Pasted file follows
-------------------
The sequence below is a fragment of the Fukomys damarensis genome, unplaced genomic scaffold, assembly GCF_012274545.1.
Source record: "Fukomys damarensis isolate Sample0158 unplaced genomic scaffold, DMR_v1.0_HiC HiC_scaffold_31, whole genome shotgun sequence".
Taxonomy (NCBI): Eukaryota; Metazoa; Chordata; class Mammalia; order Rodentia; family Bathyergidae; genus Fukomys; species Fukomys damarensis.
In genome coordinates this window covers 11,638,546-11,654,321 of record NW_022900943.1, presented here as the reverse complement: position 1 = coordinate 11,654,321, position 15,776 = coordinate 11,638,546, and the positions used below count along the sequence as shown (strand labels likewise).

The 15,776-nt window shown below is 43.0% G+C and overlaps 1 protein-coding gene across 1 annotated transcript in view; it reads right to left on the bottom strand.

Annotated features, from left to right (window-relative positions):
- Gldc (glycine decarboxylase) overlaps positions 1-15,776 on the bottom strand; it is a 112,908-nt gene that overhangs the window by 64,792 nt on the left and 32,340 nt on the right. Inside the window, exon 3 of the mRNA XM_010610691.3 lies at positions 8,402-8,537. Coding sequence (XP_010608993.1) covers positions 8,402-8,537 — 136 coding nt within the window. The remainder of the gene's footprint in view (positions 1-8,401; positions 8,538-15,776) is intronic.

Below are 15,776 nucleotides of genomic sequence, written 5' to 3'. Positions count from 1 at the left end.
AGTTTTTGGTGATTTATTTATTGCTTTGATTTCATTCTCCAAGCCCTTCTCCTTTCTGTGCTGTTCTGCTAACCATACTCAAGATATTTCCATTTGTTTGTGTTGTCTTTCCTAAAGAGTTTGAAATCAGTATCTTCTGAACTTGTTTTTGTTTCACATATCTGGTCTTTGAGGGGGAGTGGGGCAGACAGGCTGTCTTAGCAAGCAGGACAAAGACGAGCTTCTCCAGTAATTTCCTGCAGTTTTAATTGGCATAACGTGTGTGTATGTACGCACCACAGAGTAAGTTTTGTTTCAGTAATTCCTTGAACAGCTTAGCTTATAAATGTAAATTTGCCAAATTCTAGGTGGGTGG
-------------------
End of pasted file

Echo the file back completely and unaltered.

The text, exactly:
The sequence below is a fragment of the Fukomys damarensis genome, unplaced genomic scaffold, assembly GCF_012274545.1.
Source record: "Fukomys damarensis isolate Sample0158 unplaced genomic scaffold, DMR_v1.0_HiC HiC_scaffold_31, whole genome shotgun sequence".
Taxonomy (NCBI): Eukaryota; Metazoa; Chordata; class Mammalia; order Rodentia; family Bathyergidae; genus Fukomys; species Fukomys damarensis.
In genome coordinates this window covers 11,638,546-11,654,321 of record NW_022900943.1, presented here as the reverse complement: position 1 = coordinate 11,654,321, position 15,776 = coordinate 11,638,546, and the positions used below count along the sequence as shown (strand labels likewise).

The 15,776-nt window shown below is 43.0% G+C and overlaps 1 protein-coding gene across 1 annotated transcript in view; it reads right to left on the bottom strand.

Annotated features, from left to right (window-relative positions):
- Gldc (glycine decarboxylase) overlaps positions 1-15,776 on the bottom strand; it is a 112,908-nt gene that overhangs the window by 64,792 nt on the left and 32,340 nt on the right. Inside the window, exon 3 of the mRNA XM_010610691.3 lies at positions 8,402-8,537. Coding sequence (XP_010608993.1) covers positions 8,402-8,537 — 136 coding nt within the window. The remainder of the gene's footprint in view (positions 1-8,401; positions 8,538-15,776) is intronic.

Below are 15,776 nucleotides of genomic sequence, written 5' to 3'. Positions count from 1 at the left end.
AGTTTTTGGTGATTTATTTATTGCTTTGATTTCATTCTCCAAGCCCTTCTCCTTTCTGTGCTGTTCTGCTAACCATACTCAAGATATTTCCATTTGTTTGTGTTGTCTTTCCTAAAGAGTTTGAAATCAGTATCTTCTGAACTTGTTTTTGTTTCACATATCTGGTCTTTGAGGGGGAGTGGGGCAGACAGGCTGTCTTAGCAAGCAGGACAAAGACGAGCTTCTCCAGTAATTTCCTGCAGTTTTAATTGGCATAACGTGTGTGTATGTACGCACCACAGAGTAAGTTTTGTTTCAGTAATTCCTTGAACAGCTTAGCTTATAAATGTAAATTTGCCAAATTCTAGGTGGGTGG